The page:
Where are we getting our population data from, and how are we defining race?
How are you defining race?
Race and ethnicity is complicated. People often conflate race and ethnicity in day-to-day conversations and discussions, but the Census uses very specific definitions for these two concepts.
We highly recommend reading their explanation of it. We will be using their definition and concept for this series of comparison posts.
The confusion typically happens when people ask why Hispanic or Latino is not a “race” option in the Census or when reading through Census analysis or data.
The Census defines Hispanic or Latino as an ethnic origin – meaning a person can be Hispanic (ethnicity) and White (race), for example.
Where did you get your data from?
When we write about percent change, we are trying to describe the increase or decrease from comparing the 2013 and the 2018 dataset. For example:
If the African American population in the fictional Town of nextLI increased from 300 to 360, that is a 20% increase.
This means that there are more African Americans moving in.
|2013 African American population||2018 African American population||Percent change|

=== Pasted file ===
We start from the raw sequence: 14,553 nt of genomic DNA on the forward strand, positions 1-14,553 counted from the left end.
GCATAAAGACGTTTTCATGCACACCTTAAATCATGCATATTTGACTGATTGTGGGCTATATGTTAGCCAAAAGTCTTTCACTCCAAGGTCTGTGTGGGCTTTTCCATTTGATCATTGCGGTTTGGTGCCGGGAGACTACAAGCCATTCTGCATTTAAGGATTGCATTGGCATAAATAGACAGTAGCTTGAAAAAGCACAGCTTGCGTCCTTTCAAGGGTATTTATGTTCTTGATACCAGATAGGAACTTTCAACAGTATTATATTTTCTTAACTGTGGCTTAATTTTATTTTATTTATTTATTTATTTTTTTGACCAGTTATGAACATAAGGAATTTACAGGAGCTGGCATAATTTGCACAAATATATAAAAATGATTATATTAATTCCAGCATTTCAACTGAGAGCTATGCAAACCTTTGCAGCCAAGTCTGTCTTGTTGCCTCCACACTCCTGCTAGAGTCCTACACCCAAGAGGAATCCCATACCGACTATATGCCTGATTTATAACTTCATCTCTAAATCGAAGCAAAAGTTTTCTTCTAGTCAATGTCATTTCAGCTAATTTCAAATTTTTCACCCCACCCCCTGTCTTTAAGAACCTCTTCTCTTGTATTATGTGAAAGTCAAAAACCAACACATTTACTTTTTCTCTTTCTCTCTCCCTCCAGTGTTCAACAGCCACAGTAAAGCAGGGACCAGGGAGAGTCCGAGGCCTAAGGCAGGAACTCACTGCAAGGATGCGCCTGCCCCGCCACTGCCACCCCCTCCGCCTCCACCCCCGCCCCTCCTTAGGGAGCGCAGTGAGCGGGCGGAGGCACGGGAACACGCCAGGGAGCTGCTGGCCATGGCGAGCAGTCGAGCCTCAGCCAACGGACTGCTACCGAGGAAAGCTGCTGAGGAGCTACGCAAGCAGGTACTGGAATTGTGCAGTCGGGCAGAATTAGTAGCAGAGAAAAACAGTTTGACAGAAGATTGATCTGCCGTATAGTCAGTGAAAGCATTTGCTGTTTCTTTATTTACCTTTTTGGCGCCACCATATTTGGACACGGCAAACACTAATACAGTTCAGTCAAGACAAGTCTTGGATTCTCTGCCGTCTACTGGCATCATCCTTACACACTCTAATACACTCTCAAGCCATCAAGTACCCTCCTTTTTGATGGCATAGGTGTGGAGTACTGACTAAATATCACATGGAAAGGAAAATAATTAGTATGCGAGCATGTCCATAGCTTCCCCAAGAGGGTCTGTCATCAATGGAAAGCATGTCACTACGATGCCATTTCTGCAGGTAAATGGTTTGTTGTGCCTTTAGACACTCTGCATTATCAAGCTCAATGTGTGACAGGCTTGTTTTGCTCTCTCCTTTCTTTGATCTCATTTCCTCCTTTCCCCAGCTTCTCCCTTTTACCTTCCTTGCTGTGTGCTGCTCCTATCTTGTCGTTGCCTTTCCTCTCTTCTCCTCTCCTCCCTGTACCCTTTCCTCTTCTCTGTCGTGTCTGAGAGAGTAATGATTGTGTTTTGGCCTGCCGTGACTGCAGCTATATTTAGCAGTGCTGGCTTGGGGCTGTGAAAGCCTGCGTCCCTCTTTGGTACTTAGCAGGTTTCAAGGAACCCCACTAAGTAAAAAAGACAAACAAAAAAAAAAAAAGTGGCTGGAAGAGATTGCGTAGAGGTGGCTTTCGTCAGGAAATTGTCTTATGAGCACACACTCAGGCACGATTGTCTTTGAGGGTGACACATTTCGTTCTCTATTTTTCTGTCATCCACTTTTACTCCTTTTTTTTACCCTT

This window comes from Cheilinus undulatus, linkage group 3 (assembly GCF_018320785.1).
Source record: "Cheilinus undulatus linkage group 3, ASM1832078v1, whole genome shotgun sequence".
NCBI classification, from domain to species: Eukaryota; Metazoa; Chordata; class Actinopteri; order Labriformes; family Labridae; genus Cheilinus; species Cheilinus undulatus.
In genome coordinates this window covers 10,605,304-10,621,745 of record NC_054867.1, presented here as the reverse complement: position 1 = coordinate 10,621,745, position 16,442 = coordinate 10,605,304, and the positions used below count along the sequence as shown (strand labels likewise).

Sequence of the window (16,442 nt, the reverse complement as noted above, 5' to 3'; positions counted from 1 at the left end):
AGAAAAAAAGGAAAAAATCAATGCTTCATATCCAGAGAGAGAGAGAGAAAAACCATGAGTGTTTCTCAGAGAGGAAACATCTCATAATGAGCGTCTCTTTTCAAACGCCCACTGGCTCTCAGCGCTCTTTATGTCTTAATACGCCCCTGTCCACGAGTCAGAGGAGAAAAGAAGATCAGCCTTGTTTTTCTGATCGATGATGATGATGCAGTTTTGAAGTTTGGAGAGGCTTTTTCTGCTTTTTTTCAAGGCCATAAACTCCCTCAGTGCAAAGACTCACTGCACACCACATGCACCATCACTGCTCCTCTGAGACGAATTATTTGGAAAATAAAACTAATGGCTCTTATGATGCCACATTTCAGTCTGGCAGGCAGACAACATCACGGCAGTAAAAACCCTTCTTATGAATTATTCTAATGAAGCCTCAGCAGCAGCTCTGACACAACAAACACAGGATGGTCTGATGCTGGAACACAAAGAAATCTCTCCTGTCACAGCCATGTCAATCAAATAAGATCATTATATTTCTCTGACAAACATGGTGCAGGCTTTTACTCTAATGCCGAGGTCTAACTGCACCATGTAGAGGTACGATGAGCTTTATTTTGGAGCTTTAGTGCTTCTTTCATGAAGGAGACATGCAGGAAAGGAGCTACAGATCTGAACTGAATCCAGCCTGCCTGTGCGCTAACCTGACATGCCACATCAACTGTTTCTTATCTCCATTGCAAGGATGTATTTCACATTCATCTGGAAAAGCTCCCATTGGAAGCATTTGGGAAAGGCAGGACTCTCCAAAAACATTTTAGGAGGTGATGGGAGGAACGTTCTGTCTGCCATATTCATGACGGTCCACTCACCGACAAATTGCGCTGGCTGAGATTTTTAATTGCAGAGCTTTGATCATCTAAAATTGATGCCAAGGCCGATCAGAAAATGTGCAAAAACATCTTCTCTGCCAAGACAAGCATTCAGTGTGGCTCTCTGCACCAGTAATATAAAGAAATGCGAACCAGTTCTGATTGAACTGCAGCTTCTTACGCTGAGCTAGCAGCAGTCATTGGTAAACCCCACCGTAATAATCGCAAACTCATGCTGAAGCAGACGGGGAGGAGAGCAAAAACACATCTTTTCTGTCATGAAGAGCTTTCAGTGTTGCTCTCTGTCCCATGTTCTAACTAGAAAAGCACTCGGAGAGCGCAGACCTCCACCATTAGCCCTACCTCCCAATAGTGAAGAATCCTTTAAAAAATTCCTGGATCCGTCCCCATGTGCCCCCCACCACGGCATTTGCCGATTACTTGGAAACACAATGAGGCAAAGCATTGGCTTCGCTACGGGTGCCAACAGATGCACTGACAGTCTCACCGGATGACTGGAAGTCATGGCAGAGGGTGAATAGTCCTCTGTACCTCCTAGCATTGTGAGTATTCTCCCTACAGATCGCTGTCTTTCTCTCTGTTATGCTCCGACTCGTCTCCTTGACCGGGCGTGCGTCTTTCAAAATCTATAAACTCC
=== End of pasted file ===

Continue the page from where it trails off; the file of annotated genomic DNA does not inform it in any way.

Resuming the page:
Percentage point change
When we write about percentage point change, we are attempting to describe the current percentage of a specific group. For example:
If the fictional Town of nextLI has 1,000 total population in 2013 and it increased to 1,500 in 2018, the percentage of African American population has actually decreased by 6 percentage points.
This means that even though there are more African Americans moving in, you are less likely to meet an African American in your day-to-day life.
|2013 population||2013 African American population||2013 Percentage of African Americans|
|2018 population||2018 African American population||2018 Percentage of African Americans|
|2013 Percentage of African Americans||2018 Percentage of African Americans||Percentage point change|